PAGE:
Ayurveda is derived from the words AYU and VEDA. Life is AYU. VEDA stands for knowledge or science. Ayurveda is the term for “life science.” As stated in the Charaka Sutras 1 through 4, Charaka defines it as “That science designated as Ayurveda which deals with advantages and drawbacks as well as happy and unhappy stages of life as well as what is good and bad for life, its measurement and the life itself.” All living things, both animate and inanimate, are included in Ayurveda. It is separated into three principal branches, namely,
- Nara Ayurveda – dealing with human life
- Satva Ayurveda – the study of animal life and its ailments
- Vriksha Ayurveda – the science of plant life, growth, and illness
It is abundantly obvious that Ayurveda is a way of life that promotes total good health and spiritual development in addition to being a medical system. We are going to learn about the origin of Ayurveda and its progress over the years in this article.
According to Ayurveda, achieving one’s four most important life goals—Dharma, Artha, Kama, and Moksha—requires having good health. Without sound, positive health, none of these four objectives can be accomplished.
Positive health is defined as:-
(a) Dosha Dhatu Samya (well-balanced metabolism)
(b) Atma Prasanna, Indriya, and Manah (happy state of the soul, senses and the mind). Here, “senses” refers to the five senses. Gyanendriya, or the senses of smell, taste, sight, touch, and hearing, together with Karmendriya, or the organs of action, including the reproductive and excretory systems, mouth, hands, and feet.
The origin of Ayurveda dates back to the Vedic era. The majority of information on health and disease is found in the Atharva Veda. According to historians, Atharva Veda includes Ayurveda. However, the oldest Veda, the Rigveda, also lists ailments and curative plants. There are hymns in the Atharva Veda that refer to drugs like Acorus calamus and Phyllanthus Embelia. The Rishi Conference, which took place on the foothills of Mount Himalaya during the prehistoric era, is when the systematised form of Ayurveda first emerged.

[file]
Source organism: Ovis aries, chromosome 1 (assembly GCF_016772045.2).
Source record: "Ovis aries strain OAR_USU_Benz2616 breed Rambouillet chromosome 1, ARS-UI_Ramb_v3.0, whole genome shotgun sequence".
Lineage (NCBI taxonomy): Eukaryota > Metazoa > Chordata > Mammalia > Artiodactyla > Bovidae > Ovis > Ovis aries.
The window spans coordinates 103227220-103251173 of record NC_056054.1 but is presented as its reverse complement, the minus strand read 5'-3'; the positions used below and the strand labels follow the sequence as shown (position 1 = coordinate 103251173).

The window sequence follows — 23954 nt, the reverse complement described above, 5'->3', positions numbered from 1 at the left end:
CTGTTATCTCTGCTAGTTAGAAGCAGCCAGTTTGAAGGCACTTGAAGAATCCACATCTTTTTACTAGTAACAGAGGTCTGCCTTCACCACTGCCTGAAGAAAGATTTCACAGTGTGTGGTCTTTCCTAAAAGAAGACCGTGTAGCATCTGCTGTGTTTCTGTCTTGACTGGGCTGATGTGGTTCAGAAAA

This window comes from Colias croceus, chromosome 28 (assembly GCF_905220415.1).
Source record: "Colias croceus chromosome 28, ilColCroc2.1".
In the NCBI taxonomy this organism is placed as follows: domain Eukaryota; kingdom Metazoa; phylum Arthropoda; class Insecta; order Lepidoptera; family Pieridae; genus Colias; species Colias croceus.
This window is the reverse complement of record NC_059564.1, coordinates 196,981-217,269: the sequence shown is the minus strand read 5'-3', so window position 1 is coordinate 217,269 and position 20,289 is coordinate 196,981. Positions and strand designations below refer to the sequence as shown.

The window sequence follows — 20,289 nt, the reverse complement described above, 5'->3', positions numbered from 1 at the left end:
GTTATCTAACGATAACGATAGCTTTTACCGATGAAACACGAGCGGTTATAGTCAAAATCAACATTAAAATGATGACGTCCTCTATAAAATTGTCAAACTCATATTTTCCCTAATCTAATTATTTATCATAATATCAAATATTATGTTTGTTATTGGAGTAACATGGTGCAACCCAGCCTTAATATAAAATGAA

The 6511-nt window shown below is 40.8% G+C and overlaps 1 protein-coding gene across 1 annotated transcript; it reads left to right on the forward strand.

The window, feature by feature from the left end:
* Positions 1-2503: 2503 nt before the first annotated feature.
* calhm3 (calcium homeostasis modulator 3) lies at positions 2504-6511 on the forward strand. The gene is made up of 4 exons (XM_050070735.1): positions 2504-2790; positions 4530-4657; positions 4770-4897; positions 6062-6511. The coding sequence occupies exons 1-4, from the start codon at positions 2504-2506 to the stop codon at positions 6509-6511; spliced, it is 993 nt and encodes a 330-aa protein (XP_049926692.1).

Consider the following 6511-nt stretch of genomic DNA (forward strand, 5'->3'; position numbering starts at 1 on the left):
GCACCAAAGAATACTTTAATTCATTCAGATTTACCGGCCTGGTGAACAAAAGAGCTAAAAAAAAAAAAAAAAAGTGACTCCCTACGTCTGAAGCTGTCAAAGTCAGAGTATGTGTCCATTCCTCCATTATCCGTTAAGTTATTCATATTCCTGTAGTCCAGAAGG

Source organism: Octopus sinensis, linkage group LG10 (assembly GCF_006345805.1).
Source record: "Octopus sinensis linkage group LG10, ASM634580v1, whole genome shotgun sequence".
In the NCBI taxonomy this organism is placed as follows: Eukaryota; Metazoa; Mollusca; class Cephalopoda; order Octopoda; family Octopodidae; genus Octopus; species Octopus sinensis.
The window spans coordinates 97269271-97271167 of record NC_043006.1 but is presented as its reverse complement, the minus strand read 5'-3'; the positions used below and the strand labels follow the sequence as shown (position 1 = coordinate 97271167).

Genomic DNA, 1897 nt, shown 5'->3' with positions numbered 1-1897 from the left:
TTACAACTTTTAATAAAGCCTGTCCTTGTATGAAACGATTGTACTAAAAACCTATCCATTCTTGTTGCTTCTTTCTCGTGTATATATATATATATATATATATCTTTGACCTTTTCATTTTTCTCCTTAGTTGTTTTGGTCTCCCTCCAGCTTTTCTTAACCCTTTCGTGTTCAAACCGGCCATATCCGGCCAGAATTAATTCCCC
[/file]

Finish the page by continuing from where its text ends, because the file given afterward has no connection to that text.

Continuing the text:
Charaka Samhita is the earliest Ayurvedic text that has been codified. Another standardised text is the Sushruta Samhita. The Charaka tradition was claimed to have been passed down through Atreya, whilst the Sushruta tradition was said to have been transmitted through Dhanvantari. While the Charaka Samhita focuses on internal medicine, the Sushruta School is predominately concerned with surgical methods and techniques.
The Charaka Samhita also lists Agnivesh, Bhela, Jatukarna, Parashar, Harita, and Ksharpani as some of Atreya’s first students. Each of them independently wrote treatises in the area of internal medicine. Charaka Samhita and Bhela Samhita are the only two of these six that can currently be found in their original form; Harita Samhita is also available, although its veracity is debatable. Foreign invasions caused the loss of many texts, which was a major setback for this old understanding of existence.
The evolution of medicine in India has not been constant over time since the origin of Ayurveda. The science and practice of medicine have been around since the Vedic era and have advanced steadily throughout the early centuries of the Christian era. After thereafter, creative output decreased, although up until the 10th century, modifications and commentaries of earlier works were still being published. Before Bhavaprakasha’s arrival, there was a significant pause between the 10th and 16th centuries. After this new work, there hasn’t been a significant addition to Ayurvedic literature.
Ayurveda is not the science of health, it should be kept in mind. Its scope extends beyond the treatment of illnesses and includes healthy living, disease prevention, and social and personal cleanliness.